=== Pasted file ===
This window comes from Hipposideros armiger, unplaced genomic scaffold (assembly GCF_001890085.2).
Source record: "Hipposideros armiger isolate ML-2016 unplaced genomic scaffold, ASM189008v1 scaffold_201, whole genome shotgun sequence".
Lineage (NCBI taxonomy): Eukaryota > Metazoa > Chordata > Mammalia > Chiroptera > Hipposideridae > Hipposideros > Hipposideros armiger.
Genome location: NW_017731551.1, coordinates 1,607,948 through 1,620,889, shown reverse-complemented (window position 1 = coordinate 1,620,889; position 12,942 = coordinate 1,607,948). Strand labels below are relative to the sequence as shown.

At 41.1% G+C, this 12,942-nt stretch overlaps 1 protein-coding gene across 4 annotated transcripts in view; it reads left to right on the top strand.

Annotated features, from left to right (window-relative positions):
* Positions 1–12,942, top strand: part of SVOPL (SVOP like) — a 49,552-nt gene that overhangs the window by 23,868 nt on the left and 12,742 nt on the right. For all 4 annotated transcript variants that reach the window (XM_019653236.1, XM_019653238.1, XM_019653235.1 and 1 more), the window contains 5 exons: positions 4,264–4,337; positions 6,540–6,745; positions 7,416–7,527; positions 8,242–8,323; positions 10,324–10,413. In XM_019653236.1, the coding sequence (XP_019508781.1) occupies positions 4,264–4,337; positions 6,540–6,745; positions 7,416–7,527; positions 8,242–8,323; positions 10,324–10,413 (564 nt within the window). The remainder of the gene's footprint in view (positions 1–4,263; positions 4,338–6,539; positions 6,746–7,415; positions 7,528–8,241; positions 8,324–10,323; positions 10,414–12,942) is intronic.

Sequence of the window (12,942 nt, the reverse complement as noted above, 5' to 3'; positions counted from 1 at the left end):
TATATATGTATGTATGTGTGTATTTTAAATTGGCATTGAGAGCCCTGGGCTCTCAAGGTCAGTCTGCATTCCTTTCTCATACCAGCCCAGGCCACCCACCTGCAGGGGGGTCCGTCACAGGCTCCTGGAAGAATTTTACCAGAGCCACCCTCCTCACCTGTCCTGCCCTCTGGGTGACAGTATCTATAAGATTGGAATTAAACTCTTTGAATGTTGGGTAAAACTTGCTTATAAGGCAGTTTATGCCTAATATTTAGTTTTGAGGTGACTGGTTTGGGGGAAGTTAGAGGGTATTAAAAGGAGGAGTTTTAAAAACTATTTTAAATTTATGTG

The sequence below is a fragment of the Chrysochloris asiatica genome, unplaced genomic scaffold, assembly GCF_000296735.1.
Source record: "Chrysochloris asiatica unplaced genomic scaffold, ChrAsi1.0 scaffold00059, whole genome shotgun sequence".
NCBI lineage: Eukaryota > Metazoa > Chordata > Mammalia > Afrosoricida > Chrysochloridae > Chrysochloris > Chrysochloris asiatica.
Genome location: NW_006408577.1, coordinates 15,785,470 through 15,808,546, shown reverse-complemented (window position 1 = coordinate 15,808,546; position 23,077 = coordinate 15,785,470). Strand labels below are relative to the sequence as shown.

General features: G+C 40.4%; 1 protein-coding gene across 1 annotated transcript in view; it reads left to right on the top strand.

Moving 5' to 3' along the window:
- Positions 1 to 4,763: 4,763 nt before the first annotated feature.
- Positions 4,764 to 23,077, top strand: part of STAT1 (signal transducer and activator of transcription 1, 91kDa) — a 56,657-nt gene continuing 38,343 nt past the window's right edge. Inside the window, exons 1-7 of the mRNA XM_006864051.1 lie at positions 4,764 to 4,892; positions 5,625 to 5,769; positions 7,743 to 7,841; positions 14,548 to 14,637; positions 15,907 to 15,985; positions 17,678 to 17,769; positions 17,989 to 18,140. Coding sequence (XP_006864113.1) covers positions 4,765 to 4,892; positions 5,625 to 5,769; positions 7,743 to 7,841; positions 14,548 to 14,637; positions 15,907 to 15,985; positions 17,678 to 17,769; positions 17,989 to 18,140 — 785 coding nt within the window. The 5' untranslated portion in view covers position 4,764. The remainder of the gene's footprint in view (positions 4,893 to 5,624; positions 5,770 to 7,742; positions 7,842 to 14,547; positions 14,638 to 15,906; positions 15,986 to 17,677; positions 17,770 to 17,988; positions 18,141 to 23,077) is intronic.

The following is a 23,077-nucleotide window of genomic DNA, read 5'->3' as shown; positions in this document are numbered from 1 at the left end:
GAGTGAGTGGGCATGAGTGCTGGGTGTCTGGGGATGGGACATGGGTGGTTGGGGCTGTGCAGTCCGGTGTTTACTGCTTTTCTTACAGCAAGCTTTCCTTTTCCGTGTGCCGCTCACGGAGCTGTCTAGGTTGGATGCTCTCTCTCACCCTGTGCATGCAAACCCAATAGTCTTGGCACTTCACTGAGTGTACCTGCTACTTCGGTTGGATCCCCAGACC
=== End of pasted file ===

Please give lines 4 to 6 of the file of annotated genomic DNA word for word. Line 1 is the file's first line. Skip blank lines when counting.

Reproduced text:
Genome location: NW_017731551.1, coordinates 1,607,948 through 1,620,889, shown reverse-complemented (window position 1 = coordinate 1,620,889; position 12,942 = coordinate 1,607,948). Strand labels below are relative to the sequence as shown.

At 41.1% G+C, this 12,942-nt stretch overlaps 1 protein-coding gene across 4 annotated transcripts in view; it reads left to right on the top strand.

Annotated features, from left to right (window-relative positions):